“A few conservative critics predicted early on that the recent obsession with fake news would lead eventually to right-of-center newsrooms being lumped with the bad actors.
It looks increasingly likely that those critics were onto something.
Harvard University’s library website currently features a page titled, “Fake News, Misinformation, and Propaganda.”
The page URL even has the word “fake” in it.
This portion of the library’s website, which can be found in the “research guides” section, is intended to give students, “a brief introduction to the spread of misinformation of all kinds and tools for identifying it, and reading the news with a more informed eye,” according to the site.
The “fake news” page includes the aptly titled subsection: “False, Misleading, Clickbait-y, and Satirical ‘News’ Sources (Huge list of fake news sites).”
That subsection links to a massive online database, which lists nearly every legitimate conservative-leaning news groups alongside actual hoax websites.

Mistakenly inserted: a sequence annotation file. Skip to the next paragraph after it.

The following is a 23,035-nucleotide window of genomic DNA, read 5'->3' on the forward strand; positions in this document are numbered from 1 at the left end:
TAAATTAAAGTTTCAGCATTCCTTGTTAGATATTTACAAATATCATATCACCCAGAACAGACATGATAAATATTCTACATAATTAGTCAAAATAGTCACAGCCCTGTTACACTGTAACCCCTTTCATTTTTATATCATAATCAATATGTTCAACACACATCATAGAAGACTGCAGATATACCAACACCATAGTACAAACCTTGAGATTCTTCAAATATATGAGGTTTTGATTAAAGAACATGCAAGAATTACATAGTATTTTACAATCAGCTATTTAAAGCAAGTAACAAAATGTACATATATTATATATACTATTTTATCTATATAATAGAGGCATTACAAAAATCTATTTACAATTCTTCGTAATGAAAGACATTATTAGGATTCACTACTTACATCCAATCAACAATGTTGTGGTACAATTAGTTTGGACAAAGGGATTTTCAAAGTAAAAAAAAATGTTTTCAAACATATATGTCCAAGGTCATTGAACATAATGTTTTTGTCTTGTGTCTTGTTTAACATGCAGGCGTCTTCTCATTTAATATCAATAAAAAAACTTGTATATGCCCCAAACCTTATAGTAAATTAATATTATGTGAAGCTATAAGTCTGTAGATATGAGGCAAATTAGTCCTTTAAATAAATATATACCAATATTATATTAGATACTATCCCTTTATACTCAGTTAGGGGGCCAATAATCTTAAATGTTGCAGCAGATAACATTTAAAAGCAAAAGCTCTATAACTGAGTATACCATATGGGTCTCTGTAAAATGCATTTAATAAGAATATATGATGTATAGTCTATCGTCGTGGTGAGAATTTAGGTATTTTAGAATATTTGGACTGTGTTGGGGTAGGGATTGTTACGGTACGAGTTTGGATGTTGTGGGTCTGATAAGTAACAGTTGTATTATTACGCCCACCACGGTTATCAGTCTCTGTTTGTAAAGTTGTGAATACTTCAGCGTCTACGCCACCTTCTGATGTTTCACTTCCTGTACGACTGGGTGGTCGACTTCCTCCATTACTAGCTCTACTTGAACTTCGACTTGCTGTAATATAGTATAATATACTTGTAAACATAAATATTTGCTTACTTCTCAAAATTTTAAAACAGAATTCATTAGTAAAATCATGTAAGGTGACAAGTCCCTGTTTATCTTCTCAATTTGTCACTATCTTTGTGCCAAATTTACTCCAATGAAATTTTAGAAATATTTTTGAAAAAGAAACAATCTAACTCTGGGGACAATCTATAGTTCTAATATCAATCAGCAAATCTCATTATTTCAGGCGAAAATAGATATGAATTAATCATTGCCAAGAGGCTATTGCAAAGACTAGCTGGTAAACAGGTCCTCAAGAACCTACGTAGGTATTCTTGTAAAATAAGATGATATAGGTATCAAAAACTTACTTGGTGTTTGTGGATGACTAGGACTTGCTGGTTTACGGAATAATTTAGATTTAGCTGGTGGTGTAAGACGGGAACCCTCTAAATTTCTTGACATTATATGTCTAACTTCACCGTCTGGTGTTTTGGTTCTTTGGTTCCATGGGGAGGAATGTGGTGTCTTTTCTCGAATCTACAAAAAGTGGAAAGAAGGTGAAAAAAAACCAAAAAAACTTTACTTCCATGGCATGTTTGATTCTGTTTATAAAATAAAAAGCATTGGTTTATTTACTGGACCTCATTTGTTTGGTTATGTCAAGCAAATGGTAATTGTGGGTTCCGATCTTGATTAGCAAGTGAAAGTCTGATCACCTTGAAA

The Washington Free Beacon, Independent Journal Review, the Daily Caller and the Washington Examiner are all on the list. Each is tagged with derogatory labels, including “clickbait,” “bias,” “unreliable,” “political” or a combination of the four.
The list also includes conservative commentary sites like TheBlaze, RedState and the Weekly Standard.
Legacy media organizations, including the Washington Post and the New York Times, are also excluded from the list, despite that they’ve bungled several recent Trump-related “scoops.”
The online database linked by Harvard’s library features a handful of well-known left-leaning news sites, including Raw Story and Think Progress. However, several notable left-of-center newsrooms, including Mother Jones, Vox.com, Media Matters and the Huffington Post are conspicuously absent. Several well-known liberal commentary sites, including Salon, Slate and the New Republic, are likewise missing from the list.
The database of “fake, false, or regularly misleading websites,” is not a Harvard creation. It was compiled last year by Merrimack College assistant professor Melissa Zimdars, who maintains it is being misrepresented by the press and others.
“[I]t’s not a fake news database,” she told the Examiner, adding that the project was intended originally for just her students.